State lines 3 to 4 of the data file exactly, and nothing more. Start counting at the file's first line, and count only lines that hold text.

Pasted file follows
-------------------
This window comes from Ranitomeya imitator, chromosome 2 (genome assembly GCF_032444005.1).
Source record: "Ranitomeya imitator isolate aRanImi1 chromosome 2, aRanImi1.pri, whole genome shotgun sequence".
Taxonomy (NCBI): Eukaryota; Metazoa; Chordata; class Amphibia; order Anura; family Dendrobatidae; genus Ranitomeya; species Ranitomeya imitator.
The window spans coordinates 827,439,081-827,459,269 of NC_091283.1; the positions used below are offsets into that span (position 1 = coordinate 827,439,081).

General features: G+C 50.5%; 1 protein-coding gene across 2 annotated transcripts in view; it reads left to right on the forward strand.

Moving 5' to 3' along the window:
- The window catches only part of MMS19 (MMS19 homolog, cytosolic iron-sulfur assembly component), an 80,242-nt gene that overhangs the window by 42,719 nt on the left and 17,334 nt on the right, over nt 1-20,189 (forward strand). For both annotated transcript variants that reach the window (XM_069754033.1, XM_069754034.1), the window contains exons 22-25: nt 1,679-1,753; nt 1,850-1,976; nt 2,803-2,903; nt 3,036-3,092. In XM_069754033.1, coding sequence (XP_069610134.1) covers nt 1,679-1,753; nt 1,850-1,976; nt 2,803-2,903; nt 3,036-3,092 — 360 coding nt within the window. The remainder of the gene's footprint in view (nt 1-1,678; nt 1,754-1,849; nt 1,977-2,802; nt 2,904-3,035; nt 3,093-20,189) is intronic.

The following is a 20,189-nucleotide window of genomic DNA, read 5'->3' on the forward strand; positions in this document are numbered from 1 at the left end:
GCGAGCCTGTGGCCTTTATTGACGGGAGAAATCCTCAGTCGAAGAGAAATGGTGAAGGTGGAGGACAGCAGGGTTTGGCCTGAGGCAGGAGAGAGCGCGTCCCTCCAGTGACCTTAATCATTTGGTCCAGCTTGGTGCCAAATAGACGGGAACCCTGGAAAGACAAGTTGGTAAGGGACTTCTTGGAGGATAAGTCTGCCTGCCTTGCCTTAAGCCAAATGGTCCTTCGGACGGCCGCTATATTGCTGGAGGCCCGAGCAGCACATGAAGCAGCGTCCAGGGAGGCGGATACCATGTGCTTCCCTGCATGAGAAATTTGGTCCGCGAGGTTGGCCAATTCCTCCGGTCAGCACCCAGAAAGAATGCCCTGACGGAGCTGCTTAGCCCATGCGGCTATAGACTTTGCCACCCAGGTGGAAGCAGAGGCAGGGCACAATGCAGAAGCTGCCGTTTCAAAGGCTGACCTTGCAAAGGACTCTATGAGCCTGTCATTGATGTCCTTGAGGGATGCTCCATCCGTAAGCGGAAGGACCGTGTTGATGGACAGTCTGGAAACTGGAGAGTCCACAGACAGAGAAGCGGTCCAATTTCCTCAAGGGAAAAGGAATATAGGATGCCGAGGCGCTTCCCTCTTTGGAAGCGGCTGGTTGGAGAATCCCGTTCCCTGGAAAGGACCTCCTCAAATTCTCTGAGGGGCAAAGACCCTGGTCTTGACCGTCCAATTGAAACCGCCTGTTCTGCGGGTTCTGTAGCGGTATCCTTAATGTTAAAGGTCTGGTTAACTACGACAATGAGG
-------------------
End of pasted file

Taxonomy (NCBI): Eukaryota; Metazoa; Chordata; class Amphibia; order Anura; family Dendrobatidae; genus Ranitomeya; species Ranitomeya imitator.
The window spans coordinates 827,439,081-827,459,269 of NC_091283.1; the positions used below are offsets into that span (position 1 = coordinate 827,439,081).